Ten consecutive patients ranging in age from 7 to 34 years undergoing bone marrow transplantation from histocompatible siblings for treatment of hematologic malignancy were entered into a pilot study designed to test the safety of OKT3 pretreatment of donor bone marrow for prevention of graft-vs.-host disease. Concentrated donor bone marrow specimens containing a mean of 6.5 x 108 nucleated cells/kg recipient weight were treated with 1 mg of OKT3 at 4°C for 30 min prior to administration to the recipient. In vitro immunofluorescent studies confirmed that all OKT3+ cells in bone marrow had effectively bound antibody. Furthermore, the addition of neonatal rabbit complement in vitro decreased the proliferative responses of donor bone marrow cells to phytohemagglutinin and concanavalin A (Con A) to ≤4% of untreated bone marrow. No significant complications resulted from the administration of OKT3 and all recipients engrafted after a mean duration of 22 days. Nine of the 10 patients survived for more than 100 days after marrow transplantation. However, 5 of the 10 patients developed acute graft-vs.-host disease and required steroid therapy. While this pilot study suggests that OKT3 can be used safely in the bone marrow transplantation setting, further modification of our OKT3 treatment procedure will be necessary to completely eradicate graft-vs.-host disease in histocompatible bone marrow transplantation.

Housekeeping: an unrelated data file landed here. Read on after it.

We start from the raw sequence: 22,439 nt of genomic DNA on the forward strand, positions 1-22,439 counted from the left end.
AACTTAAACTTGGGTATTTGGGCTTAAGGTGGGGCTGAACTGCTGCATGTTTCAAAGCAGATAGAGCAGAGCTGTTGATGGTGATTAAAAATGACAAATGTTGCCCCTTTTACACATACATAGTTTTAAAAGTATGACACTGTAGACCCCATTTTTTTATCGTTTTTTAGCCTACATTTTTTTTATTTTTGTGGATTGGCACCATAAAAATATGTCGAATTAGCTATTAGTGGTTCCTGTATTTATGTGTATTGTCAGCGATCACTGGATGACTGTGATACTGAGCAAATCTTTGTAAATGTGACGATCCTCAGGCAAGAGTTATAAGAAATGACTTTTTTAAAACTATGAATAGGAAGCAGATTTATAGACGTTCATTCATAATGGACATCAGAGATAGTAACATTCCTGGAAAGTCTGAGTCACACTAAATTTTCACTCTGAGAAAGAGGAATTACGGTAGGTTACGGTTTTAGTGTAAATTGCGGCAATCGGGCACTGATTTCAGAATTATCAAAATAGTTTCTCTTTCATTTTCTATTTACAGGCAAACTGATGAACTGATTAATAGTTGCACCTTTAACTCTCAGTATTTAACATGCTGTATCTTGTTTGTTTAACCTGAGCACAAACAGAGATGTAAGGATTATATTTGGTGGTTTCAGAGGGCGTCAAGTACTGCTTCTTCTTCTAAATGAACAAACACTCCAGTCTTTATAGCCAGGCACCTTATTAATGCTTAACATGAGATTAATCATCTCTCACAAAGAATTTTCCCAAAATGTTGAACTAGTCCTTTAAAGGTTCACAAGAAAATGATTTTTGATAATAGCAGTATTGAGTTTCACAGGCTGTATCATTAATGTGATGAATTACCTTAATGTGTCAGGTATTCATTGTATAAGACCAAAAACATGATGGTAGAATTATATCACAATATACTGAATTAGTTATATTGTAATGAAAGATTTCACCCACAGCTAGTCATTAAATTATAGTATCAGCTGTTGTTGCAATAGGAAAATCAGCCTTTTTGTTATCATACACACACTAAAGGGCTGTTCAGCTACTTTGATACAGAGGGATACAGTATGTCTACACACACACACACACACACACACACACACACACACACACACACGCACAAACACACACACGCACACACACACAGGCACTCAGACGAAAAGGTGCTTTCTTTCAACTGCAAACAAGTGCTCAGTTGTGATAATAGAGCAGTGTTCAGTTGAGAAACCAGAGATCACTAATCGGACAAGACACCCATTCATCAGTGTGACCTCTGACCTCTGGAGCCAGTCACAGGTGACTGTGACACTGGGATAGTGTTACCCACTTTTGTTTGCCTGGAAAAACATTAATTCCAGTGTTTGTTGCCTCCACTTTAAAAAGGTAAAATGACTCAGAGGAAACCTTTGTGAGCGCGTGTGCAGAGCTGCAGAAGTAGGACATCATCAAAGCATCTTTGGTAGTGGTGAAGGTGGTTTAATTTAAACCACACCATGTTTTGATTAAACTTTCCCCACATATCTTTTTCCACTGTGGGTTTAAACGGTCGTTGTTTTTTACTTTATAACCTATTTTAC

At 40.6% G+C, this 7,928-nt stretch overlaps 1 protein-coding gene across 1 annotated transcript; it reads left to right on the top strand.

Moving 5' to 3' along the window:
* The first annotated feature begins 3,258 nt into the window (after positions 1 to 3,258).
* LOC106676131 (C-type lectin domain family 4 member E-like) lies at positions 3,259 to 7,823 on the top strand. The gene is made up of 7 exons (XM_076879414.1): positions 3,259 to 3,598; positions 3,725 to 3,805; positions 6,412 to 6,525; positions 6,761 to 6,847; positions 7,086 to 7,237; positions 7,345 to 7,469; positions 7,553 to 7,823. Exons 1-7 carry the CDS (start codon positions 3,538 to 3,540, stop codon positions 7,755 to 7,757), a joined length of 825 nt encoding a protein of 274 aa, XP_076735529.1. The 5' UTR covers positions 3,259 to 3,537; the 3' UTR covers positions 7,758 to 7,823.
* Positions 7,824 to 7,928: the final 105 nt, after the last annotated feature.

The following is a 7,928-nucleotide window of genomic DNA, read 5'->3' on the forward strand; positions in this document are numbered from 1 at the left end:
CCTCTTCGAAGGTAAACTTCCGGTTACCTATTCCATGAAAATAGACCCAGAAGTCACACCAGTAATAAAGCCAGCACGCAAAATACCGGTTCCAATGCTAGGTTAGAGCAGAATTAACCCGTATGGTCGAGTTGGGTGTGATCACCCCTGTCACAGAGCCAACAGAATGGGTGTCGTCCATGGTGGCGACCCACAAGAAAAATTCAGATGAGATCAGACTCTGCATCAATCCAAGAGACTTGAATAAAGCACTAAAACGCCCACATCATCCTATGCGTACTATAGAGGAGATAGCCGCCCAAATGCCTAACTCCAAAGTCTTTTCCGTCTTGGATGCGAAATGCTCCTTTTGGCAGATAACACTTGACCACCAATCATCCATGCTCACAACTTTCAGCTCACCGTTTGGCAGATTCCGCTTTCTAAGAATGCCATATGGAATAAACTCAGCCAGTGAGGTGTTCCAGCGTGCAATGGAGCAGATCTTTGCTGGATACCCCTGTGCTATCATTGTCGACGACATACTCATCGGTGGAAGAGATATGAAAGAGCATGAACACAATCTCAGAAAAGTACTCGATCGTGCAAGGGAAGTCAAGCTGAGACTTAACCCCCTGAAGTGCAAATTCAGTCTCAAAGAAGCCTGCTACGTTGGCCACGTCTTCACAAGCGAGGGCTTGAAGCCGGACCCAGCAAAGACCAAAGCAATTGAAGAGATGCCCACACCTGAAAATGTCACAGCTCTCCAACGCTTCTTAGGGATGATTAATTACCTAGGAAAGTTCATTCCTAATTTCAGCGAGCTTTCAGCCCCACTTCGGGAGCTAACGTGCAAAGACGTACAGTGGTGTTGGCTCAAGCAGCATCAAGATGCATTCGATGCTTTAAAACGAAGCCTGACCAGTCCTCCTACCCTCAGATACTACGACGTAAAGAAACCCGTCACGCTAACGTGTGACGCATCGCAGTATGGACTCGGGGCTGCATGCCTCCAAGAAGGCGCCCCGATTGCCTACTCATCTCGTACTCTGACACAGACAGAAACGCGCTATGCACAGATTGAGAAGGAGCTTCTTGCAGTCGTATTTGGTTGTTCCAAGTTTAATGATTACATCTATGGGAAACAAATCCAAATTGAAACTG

|Original language||English (US)|
|Journal||Journal of Clinical Immunology|
|Issue number||Suppl. 3|
|State||Published - 1982|